Valentine’s Day Special: Can chocolate survive climate change?
- Published on
Chocolate is at the top of shopping lists for Valentine’s Day, most of us gifting without giving its future availability a second thought. But behind the scenes, there are farmers, researchers and policymakers working hard to ensure the changing climate doesn’t wipe out the beloved treat.
Chocolate is made from the fermented beans of the cacao tree, which is native to the landscapes between the Amazon basin in the south to southern Mexico in the north. Indigenous peoples in Mesoamerica have consumed ground cacao for millennia, usually in the form of a bitter drink or savory sauce. The sweet, solid chocolate bar most people are more familiar with is a concoction of the globalized world, developed after Spanish colonizers brought cacao to Europe from the 17th century onwards.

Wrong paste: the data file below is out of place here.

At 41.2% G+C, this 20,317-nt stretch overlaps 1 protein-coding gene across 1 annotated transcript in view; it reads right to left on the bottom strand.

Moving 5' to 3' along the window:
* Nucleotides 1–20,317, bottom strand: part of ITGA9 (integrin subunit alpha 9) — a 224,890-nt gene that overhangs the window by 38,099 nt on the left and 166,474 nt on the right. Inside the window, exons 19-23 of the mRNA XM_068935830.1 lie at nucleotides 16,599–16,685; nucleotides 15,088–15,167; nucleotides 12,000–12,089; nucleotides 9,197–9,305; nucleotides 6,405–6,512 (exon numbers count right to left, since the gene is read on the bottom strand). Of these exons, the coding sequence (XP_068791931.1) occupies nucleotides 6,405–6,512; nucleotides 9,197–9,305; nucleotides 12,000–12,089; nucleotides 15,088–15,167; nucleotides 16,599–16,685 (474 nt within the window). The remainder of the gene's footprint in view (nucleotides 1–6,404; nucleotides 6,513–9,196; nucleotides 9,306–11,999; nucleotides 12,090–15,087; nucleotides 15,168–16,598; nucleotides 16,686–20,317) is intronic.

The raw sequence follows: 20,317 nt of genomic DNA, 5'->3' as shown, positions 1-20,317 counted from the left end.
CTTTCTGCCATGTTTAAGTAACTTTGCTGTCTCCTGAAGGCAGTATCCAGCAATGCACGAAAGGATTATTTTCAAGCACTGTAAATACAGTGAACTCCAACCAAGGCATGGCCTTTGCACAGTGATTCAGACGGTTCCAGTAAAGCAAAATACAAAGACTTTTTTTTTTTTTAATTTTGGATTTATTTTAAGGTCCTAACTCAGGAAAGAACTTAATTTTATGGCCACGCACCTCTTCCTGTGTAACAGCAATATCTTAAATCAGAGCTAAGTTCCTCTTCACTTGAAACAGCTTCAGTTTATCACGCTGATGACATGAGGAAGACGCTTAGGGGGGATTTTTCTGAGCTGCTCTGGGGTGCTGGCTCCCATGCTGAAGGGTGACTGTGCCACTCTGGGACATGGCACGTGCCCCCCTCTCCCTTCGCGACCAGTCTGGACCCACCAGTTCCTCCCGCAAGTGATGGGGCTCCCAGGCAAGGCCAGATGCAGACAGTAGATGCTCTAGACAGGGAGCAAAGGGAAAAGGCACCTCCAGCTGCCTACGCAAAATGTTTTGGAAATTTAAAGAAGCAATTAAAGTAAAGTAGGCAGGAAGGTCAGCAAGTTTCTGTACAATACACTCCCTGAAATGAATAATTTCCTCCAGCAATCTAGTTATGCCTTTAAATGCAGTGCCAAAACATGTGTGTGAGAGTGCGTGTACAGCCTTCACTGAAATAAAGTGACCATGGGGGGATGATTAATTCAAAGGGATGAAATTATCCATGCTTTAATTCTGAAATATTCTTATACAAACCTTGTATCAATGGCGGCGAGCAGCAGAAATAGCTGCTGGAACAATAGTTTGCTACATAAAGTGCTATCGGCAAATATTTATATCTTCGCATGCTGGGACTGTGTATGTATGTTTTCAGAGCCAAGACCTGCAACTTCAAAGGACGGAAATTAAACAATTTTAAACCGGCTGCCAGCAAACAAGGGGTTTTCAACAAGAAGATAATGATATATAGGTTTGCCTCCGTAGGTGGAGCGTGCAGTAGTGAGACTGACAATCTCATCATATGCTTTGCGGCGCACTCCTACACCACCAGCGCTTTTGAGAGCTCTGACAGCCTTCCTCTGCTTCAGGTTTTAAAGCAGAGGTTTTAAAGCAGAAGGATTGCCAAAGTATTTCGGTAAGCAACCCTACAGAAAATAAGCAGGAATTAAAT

The post Valentine’s Day Special: Can chocolate survive climate change? appeared first on Landscape News.
EARTH DAY: Can Sumatran elephants and people coexist?22.04.19
Palembang, Indonesia – Present day South Sumatra looks a lot different from its heyday as…Read more
Earth Day 2019: Building common ground on sustainable governance of commons19.04.19
The celebration of Earth Day (April 22) reminds us that all species, including Homo sapiens, shar…Read more
AfricaRice Dr Robert Carsky Award for 201915.04.19
- Food Security
This is an annual award, which was instituted by AfricaRice in honor of the late…Read more